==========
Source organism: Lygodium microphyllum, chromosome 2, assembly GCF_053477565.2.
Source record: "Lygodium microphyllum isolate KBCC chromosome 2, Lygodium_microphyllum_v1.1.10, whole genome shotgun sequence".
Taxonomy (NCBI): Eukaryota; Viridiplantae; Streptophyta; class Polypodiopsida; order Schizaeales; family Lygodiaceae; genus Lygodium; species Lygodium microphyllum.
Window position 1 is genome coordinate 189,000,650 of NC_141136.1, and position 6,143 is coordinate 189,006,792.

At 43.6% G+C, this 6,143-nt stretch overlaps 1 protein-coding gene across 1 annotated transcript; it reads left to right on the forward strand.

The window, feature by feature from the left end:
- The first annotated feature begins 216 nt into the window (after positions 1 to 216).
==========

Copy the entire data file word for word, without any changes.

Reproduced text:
Source organism: Lygodium microphyllum, chromosome 2, assembly GCF_053477565.2.
Source record: "Lygodium microphyllum isolate KBCC chromosome 2, Lygodium_microphyllum_v1.1.10, whole genome shotgun sequence".
Taxonomy (NCBI): Eukaryota; Viridiplantae; Streptophyta; class Polypodiopsida; order Schizaeales; family Lygodiaceae; genus Lygodium; species Lygodium microphyllum.
Window position 1 is genome coordinate 189,000,650 of NC_141136.1, and position 6,143 is coordinate 189,006,792.

At 43.6% G+C, this 6,143-nt stretch overlaps 1 protein-coding gene across 1 annotated transcript; it reads left to right on the forward strand.

The window, feature by feature from the left end:
- The first annotated feature begins 216 nt into the window (after positions 1 to 216).